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Poetry and Medicine
June 23/30, 1999


Author Affiliations

Edited by Charlene Breedlove, Associate Editor.

JAMA. 1999;281(24):2266G. doi:10.1001/jama.281.24.2266

for a retired physician

At dusk, I lead him through the unattended yard,
guide him with a light touch to his arm over weeds
no longer profound: purple foxglove, yarrow, lobelia,
senna, wild alumroot. I knew how to use these,
he tells me. Not many do these days. After 18 years
away from this place, he remembers the names,
but can't distinguish the silvery fuzz on the leaf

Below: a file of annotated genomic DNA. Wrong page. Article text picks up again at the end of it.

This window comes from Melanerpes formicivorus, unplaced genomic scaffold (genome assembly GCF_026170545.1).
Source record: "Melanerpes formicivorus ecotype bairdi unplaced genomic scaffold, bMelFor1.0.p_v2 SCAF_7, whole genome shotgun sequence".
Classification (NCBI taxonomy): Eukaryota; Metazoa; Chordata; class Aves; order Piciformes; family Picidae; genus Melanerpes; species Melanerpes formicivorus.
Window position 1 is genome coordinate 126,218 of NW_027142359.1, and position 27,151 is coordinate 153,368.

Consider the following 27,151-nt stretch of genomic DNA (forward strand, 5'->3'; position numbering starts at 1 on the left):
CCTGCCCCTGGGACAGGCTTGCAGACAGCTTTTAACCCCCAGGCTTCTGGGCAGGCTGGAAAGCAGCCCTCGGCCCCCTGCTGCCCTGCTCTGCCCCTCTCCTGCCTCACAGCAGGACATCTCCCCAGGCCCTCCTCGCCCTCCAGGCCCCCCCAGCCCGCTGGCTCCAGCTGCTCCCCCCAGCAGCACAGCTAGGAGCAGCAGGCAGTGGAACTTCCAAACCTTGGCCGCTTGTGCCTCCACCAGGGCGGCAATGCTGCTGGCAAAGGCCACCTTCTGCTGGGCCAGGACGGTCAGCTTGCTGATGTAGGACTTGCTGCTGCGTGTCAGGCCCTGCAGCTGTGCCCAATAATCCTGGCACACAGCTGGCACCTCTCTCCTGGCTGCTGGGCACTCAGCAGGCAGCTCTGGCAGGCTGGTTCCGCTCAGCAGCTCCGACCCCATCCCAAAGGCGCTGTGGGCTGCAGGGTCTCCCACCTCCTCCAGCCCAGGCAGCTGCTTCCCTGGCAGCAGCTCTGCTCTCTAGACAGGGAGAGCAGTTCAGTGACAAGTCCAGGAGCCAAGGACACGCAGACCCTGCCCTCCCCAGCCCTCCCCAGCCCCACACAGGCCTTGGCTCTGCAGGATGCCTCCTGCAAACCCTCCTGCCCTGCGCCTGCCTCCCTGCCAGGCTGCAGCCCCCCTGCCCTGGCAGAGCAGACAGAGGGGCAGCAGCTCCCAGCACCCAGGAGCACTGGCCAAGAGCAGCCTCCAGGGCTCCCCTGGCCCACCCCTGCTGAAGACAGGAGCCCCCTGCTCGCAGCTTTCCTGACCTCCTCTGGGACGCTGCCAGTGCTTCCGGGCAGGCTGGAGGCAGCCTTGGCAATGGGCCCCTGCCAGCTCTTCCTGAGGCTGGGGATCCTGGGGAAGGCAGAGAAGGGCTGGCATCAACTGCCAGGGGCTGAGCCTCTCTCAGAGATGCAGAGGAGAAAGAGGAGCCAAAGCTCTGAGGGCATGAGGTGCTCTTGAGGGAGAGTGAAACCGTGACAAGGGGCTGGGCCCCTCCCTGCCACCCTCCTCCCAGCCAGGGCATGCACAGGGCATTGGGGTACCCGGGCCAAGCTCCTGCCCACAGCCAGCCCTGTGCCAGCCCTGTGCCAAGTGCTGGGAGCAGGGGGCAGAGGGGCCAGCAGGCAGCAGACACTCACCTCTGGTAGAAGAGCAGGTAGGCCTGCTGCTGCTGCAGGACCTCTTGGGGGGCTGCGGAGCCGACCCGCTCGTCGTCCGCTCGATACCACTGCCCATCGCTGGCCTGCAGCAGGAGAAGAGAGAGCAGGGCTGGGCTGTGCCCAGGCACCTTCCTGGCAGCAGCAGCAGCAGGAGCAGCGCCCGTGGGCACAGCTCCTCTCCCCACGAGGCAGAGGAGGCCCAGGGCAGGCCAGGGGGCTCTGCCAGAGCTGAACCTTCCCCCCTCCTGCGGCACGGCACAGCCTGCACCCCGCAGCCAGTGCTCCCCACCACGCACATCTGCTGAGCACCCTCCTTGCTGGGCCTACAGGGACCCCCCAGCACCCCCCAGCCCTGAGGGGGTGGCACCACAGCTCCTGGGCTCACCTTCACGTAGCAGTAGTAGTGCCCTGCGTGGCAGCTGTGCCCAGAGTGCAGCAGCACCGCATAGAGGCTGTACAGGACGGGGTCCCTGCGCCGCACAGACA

of one plant from the lacy white shoot of another,
now just stalks and sticky weeds invading
the grass, killing it at the roots, like silent cancers.
All day I have waited for him to explain once again
the body's intricate balance of fluids, how it is like
the ocean's perfect balance of water, air, and salt,
and the lungs, alveoli expanding like a prodigal tree,
its claim to each year green and sure-rooted,
and the heart, four-chambered lion, he called it,
but instead he says, do you know the odor of contagion?
Do you know what it's like to finger-shut the eyes of the dead?
He removes the caduceus from his tie, its winged snakes
dull and tarnished from years of wear, and tosses it
into the weeds. As we turn to go, the still, gray air clots
with gnats around our heads, hubs of quicksilver consuming the air.